1. What's the latest on the recount?
2. Why are you calling for a recount?
The Ohio presidential election was marred by numerous press and independent reports of mis-marked and discarded ballots, problems with electronic voting machines and the targeted disenfranchisement of African American voters. Over 90,000 votes were not counted, by some estimates, and in some cases electronic voting machines produced more votes than registered voters.
A number of citizens' groups and voting rights organizations held two hearings in Columbus, Ohio, soon after the election. Testimony from voters, poll watchers and election experts provided ample evidence of problems with the Ohio vote that will be more formally documented in the recount process.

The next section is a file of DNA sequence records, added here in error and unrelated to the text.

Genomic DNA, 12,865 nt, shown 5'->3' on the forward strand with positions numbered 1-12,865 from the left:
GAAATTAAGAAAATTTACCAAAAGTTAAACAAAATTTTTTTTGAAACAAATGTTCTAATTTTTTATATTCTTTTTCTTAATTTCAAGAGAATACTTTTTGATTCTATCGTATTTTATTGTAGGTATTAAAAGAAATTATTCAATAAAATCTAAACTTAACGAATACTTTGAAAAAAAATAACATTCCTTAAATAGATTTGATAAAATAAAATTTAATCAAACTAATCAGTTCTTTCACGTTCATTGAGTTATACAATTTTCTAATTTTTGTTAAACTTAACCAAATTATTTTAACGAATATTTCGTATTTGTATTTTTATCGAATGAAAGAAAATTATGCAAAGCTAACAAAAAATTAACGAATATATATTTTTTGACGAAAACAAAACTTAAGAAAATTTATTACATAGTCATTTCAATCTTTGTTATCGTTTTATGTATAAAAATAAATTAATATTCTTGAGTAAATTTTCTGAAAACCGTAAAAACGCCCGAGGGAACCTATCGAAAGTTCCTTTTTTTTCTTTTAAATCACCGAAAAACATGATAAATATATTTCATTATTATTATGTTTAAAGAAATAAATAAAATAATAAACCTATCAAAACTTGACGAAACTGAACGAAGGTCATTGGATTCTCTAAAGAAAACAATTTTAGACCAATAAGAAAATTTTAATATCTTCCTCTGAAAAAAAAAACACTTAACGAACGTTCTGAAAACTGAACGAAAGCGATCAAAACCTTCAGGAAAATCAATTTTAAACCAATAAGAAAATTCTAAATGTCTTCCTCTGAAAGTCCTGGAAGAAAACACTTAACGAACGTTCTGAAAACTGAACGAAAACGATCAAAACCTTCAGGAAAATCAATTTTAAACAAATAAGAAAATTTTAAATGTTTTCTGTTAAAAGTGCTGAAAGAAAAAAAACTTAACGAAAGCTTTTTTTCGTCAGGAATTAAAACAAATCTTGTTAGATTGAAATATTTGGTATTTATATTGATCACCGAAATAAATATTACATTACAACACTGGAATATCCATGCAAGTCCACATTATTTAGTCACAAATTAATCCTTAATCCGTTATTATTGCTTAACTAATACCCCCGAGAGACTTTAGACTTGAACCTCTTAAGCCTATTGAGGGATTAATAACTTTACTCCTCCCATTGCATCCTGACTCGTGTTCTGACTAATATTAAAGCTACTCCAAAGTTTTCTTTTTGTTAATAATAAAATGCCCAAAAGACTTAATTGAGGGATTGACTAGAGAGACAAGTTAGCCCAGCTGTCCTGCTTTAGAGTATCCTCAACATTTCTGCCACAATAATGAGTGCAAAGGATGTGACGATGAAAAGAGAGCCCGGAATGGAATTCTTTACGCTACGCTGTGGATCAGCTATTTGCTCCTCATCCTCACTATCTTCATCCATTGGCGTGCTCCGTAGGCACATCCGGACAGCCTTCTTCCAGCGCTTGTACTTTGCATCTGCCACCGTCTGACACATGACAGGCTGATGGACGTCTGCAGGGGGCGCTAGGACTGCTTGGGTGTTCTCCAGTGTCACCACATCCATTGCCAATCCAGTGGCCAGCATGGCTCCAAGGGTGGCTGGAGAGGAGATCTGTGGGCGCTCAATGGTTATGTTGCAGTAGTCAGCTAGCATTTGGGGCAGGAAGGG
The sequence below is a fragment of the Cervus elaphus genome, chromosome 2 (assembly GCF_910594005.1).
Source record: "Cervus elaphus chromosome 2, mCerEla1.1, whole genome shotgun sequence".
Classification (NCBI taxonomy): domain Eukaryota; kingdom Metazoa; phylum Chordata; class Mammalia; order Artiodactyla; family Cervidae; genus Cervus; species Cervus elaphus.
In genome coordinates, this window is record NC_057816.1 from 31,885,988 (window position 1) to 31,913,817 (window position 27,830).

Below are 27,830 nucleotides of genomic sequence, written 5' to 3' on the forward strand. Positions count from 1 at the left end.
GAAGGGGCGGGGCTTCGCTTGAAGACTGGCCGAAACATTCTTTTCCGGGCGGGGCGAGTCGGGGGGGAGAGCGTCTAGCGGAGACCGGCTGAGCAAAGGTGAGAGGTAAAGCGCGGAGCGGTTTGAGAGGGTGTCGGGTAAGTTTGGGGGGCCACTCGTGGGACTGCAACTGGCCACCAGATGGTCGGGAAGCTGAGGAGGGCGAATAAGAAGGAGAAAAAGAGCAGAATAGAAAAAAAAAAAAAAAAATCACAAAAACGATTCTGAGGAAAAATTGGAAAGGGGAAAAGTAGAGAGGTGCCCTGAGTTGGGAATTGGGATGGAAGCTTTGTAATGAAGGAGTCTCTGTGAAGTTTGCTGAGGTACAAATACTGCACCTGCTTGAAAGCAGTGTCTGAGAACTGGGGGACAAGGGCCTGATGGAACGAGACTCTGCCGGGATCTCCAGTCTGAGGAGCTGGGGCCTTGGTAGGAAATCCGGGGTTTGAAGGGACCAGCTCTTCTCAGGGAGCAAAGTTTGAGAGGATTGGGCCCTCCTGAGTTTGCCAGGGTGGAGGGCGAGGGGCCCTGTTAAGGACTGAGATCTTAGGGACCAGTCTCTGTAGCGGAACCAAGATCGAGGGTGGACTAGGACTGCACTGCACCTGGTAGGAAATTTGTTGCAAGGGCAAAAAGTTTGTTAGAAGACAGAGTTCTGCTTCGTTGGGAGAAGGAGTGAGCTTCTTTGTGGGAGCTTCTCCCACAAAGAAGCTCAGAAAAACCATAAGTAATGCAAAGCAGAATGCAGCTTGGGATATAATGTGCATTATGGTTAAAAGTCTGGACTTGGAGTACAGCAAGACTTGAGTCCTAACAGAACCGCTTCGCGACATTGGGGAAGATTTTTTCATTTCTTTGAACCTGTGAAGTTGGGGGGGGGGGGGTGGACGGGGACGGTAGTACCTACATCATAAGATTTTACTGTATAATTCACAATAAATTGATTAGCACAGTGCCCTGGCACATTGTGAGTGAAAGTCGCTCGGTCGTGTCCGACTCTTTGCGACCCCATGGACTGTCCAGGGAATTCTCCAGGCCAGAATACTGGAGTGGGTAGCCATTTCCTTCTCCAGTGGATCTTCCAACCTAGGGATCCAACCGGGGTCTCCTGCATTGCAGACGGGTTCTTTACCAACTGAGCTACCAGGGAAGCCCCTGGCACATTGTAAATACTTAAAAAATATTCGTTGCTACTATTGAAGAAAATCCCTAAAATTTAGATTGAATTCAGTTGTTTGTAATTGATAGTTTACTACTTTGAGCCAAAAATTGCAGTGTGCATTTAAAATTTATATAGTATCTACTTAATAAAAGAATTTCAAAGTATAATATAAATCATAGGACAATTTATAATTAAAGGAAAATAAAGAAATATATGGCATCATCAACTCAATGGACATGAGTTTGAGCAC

3. Who has called for the recount?
The formal request for the recount has come from David Cobb, presidential candidate of the Green Party of the United States, and Michael Badnarik, presidential candidate of the Libertarian Party. In many ways, however, these candidates from different parts of the political spectrum are speaking for all voters in Ohio who were concerned that the process was not effectively counting the votes of all Ohioans.
4. Who is paying for the recount?
The recount is supported by many citizen groups and individuals from Ohio and across the nation. Thousands of donors raised $150,000 in four days to pay for the costs of filing for the recount. This is truly a grassroots movement, because almost all of the donations were from people giving $100 or less.
5. Are you just trying to defeat President Bush?